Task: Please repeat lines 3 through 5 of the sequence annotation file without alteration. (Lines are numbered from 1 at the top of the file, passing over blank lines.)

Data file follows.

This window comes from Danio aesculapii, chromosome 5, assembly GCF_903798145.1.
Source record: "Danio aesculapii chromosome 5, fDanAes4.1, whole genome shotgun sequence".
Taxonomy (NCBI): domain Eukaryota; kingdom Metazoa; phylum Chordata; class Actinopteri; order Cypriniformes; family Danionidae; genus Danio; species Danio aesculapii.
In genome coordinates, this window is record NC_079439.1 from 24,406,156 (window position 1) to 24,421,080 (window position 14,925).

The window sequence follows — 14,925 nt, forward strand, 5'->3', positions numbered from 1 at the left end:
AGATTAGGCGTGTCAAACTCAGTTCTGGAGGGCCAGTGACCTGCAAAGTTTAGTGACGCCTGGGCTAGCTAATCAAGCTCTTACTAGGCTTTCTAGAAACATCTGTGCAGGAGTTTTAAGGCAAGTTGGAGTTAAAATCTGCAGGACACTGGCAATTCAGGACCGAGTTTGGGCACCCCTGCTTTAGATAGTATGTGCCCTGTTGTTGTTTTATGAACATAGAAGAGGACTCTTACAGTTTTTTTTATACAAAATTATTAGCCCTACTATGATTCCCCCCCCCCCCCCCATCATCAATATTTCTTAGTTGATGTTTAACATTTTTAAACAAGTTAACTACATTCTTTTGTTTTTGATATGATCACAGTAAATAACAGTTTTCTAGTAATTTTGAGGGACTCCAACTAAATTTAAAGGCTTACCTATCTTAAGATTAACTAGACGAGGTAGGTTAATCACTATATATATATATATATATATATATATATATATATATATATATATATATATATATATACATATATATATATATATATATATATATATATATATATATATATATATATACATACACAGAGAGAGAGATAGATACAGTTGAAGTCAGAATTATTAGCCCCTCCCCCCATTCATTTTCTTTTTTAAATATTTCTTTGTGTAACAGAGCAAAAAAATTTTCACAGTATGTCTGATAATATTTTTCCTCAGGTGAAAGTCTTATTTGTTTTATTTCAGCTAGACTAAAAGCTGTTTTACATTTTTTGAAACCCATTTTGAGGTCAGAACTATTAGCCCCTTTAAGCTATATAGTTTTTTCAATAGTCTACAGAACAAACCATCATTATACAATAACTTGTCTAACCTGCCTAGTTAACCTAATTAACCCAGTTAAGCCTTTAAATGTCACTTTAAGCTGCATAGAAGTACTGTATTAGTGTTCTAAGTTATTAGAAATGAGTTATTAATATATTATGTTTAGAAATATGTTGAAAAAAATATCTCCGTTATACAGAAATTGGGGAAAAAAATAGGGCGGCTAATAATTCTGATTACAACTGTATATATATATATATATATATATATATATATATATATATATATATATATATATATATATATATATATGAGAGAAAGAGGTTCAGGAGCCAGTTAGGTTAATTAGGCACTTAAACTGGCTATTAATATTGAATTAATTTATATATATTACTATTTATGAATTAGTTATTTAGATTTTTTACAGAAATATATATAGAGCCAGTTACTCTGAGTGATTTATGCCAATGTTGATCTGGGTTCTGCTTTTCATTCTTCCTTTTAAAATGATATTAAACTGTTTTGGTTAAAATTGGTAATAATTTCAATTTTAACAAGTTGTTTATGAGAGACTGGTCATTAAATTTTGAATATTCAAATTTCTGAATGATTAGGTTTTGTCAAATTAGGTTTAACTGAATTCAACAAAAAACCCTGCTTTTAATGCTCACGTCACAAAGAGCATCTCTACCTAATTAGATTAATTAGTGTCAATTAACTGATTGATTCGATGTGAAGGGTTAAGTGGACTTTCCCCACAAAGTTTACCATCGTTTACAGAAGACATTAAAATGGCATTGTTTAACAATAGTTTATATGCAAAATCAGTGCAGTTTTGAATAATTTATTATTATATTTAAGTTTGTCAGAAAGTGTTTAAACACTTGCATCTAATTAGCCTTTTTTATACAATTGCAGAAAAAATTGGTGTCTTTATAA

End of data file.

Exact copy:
Taxonomy (NCBI): domain Eukaryota; kingdom Metazoa; phylum Chordata; class Actinopteri; order Cypriniformes; family Danionidae; genus Danio; species Danio aesculapii.
In genome coordinates, this window is record NC_079439.1 from 24,406,156 (window position 1) to 24,421,080 (window position 14,925).

The window sequence follows — 14,925 nt, forward strand, 5'->3', positions numbered from 1 at the left end: